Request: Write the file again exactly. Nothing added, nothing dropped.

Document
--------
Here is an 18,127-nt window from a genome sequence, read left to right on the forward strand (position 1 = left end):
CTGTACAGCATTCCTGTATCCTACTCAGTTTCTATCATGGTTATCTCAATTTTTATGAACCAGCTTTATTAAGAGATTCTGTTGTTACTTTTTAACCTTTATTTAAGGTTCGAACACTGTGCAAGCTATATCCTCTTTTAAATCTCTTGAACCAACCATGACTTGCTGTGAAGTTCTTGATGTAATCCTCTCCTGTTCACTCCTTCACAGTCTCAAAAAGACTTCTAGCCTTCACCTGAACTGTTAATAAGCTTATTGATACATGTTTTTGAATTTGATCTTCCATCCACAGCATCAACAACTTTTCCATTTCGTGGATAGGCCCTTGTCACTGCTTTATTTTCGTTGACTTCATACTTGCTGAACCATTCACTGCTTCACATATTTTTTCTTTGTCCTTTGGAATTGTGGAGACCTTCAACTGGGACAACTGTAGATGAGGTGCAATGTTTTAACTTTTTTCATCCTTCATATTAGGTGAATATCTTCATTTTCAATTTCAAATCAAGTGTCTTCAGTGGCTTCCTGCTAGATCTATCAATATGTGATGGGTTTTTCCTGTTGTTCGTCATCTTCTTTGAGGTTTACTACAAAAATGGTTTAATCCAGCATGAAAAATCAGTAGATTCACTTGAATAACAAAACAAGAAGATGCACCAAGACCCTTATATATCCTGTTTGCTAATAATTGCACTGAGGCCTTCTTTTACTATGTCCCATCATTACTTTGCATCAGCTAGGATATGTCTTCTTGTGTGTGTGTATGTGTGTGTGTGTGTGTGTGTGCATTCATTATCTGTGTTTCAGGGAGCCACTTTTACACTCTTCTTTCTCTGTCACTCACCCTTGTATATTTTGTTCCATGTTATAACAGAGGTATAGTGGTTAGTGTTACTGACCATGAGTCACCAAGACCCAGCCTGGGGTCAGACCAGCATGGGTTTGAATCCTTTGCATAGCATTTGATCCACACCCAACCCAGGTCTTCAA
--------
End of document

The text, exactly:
Here is an 18,127-nt window from a genome sequence, read left to right on the forward strand (position 1 = left end):
CTGTACAGCATTCCTGTATCCTACTCAGTTTCTATCATGGTTATCTCAATTTTTATGAACCAGCTTTATTAAGAGATTCTGTTGTTACTTTTTAACCTTTATTTAAGGTTCGAACACTGTGCAAGCTATATCCTCTTTTAAATCTCTTGAACCAACCATGACTTGCTGTGAAGTTCTTGATGTAATCCTCTCCTGTTCACTCCTTCACAGTCTCAAAAAGACTTCTAGCCTTCACCTGAACTGTTAATAAGCTTATTGATACATGTTTTTGAATTTGATCTTCCATCCACAGCATCAACAACTTTTCCATTTCGTGGATAGGCCCTTGTCACTGCTTTATTTTCGTTGACTTCATACTTGCTGAACCATTCACTGCTTCACATATTTTTTCTTTGTCCTTTGGAATTGTGGAGACCTTCAACTGGGACAACTGTAGATGAGGTGCAATGTTTTAACTTTTTTCATCCTTCATATTAGGTGAATATCTTCATTTTCAATTTCAAATCAAGTGTCTTCAGTGGCTTCCTGCTAGATCTATCAATATGTGATGGGTTTTTCCTGTTGTTCGTCATCTTCTTTGAGGTTTACTACAAAAATGGTTTAATCCAGCATGAAAAATCAGTAGATTCACTTGAATAACAAAACAAGAAGATGCACCAAGACCCTTATATATCCTGTTTGCTAATAATTGCACTGAGGCCTTCTTTTACTATGTCCCATCATTACTTTGCATCAGCTAGGATATGTCTTCTTGTGTGTGTGTATGTGTGTGTGTGTGTGTGTGTGCATTCATTATCTGTGTTTCAGGGAGCCACTTTTACACTCTTCTTTCTCTGTCACTCACCCTTGTATATTTTGTTCCATGTTATAACAGAGGTATAGTGGTTAGTGTTACTGACCATGAGTCACCAAGACCCAGCCTGGGGTCAGACCAGCATGGGTTTGAATCCTTTGCATAGCATTTGATCCACACCCAACCCAGGTCTTCAA